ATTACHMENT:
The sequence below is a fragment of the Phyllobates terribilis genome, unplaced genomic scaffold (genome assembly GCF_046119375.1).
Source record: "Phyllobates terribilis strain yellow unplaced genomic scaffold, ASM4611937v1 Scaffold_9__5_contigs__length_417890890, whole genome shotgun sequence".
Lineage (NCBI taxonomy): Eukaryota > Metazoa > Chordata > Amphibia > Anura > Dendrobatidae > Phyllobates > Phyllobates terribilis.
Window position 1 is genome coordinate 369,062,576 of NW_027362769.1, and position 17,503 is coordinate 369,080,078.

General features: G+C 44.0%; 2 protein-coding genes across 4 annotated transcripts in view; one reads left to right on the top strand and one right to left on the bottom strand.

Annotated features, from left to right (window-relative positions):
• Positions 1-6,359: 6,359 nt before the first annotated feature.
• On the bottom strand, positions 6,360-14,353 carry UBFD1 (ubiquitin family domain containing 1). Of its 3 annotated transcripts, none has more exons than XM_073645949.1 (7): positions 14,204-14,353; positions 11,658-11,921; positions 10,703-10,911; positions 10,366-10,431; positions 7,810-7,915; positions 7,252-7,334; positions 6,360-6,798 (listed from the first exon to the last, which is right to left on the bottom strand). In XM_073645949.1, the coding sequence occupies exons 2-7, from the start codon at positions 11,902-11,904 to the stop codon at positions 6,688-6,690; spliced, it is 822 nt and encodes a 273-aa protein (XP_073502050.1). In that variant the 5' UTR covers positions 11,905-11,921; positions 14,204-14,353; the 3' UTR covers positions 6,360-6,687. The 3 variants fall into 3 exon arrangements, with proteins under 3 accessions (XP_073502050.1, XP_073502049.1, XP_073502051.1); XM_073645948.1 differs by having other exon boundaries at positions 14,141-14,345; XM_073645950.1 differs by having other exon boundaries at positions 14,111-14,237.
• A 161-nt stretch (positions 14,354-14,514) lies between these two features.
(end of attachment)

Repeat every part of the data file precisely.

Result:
The sequence below is a fragment of the Phyllobates terribilis genome, unplaced genomic scaffold (genome assembly GCF_046119375.1).
Source record: "Phyllobates terribilis strain yellow unplaced genomic scaffold, ASM4611937v1 Scaffold_9__5_contigs__length_417890890, whole genome shotgun sequence".
Lineage (NCBI taxonomy): Eukaryota > Metazoa > Chordata > Amphibia > Anura > Dendrobatidae > Phyllobates > Phyllobates terribilis.
Window position 1 is genome coordinate 369,062,576 of NW_027362769.1, and position 17,503 is coordinate 369,080,078.

General features: G+C 44.0%; 2 protein-coding genes across 4 annotated transcripts in view; one reads left to right on the top strand and one right to left on the bottom strand.

Annotated features, from left to right (window-relative positions):
• Positions 1-6,359: 6,359 nt before the first annotated feature.
• On the bottom strand, positions 6,360-14,353 carry UBFD1 (ubiquitin family domain containing 1). Of its 3 annotated transcripts, none has more exons than XM_073645949.1 (7): positions 14,204-14,353; positions 11,658-11,921; positions 10,703-10,911; positions 10,366-10,431; positions 7,810-7,915; positions 7,252-7,334; positions 6,360-6,798 (listed from the first exon to the last, which is right to left on the bottom strand). In XM_073645949.1, the coding sequence occupies exons 2-7, from the start codon at positions 11,902-11,904 to the stop codon at positions 6,688-6,690; spliced, it is 822 nt and encodes a 273-aa protein (XP_073502050.1). In that variant the 5' UTR covers positions 11,905-11,921; positions 14,204-14,353; the 3' UTR covers positions 6,360-6,687. The 3 variants fall into 3 exon arrangements, with proteins under 3 accessions (XP_073502050.1, XP_073502049.1, XP_073502051.1); XM_073645948.1 differs by having other exon boundaries at positions 14,141-14,345; XM_073645950.1 differs by having other exon boundaries at positions 14,111-14,237.
• A 161-nt stretch (positions 14,354-14,514) lies between these two features.